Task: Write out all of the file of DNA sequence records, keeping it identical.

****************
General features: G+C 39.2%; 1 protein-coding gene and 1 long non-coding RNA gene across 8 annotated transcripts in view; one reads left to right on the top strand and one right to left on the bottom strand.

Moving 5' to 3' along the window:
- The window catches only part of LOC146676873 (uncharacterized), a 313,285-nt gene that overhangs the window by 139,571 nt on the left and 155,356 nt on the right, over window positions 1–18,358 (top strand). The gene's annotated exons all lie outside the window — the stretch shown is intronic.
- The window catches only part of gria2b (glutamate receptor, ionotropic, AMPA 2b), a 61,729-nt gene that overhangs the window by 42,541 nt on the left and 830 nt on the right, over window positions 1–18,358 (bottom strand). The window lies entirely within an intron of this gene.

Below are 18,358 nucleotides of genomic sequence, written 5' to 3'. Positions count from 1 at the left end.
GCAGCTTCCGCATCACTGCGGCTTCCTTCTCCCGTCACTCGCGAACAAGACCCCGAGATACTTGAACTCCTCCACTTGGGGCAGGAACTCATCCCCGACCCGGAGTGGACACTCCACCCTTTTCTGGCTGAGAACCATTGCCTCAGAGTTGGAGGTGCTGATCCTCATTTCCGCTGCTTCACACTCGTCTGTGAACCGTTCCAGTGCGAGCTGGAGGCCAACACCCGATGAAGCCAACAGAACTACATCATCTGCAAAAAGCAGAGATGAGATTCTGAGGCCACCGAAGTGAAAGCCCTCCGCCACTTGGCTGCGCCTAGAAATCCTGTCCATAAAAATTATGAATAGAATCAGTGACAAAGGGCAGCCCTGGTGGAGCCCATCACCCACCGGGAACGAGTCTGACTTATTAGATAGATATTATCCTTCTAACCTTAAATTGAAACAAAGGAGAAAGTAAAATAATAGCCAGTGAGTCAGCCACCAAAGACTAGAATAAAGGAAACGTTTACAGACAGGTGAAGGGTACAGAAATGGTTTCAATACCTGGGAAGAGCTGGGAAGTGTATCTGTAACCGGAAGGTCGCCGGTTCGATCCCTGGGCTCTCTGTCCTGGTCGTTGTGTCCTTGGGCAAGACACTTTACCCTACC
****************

General features: G+C 39.2%; 1 protein-coding gene and 1 long non-coding RNA gene across 8 annotated transcripts in view; one reads left to right on the top strand and one right to left on the bottom strand.

Moving 5' to 3' along the window:
- The window catches only part of LOC146676873 (uncharacterized), a 313,285-nt gene that overhangs the window by 139,571 nt on the left and 155,356 nt on the right, over window positions 1–18,358 (top strand). The gene's annotated exons all lie outside the window — the stretch shown is intronic.
- The window catches only part of gria2b (glutamate receptor, ionotropic, AMPA 2b), a 61,729-nt gene that overhangs the window by 42,541 nt on the left and 830 nt on the right, over window positions 1–18,358 (bottom strand). The window lies entirely within an intron of this gene.

Below are 18,358 nucleotides of genomic sequence, written 5' to 3'. Positions count from 1 at the left end.
GCAGCTTCCGCATCACTGCGGCTTCCTTCTCCCGTCACTCGCGAACAAGACCCCGAGATACTTGAACTCCTCCACTTGGGGCAGGAACTCATCCCCGACCCGGAGTGGACACTCCACCCTTTTCTGGCTGAGAACCATTGCCTCAGAGTTGGAGGTGCTGATCCTCATTTCCGCTGCTTCACACTCGTCTGTGAACCGTTCCAGTGCGAGCTGGAGGCCAACACCCGATGAAGCCAACAGAACTACATCATCTGCAAAAAGCAGAGATGAGATTCTGAGGCCACCGAAGTGAAAGCCCTCCGCCACTTGGCTGCGCCTAGAAATCCTGTCCATAAAAATTATGAATAGAATCAGTGACAAAGGGCAGCCCTGGTGGAGCCCATCACCCACCGGGAACGAGTCTGACTTATTAGATAGATATTATCCTTCTAACCTTAAATTGAAACAAAGGAGAAAGTAAAATAATAGCCAGTGAGTCAGCCACCAAAGACTAGAATAAAGGAAACGTTTACAGACAGGTGAAGGGTACAGAAATGGTTTCAATACCTGGGAAGAGCTGGGAAGTGTATCTGTAACCGGAAGGTCGCCGGTTCGATCCCTGGGCTCTCTGTCCTGGTCGTTGTGTCCTTGGGCAAGACACTTTACCCTACC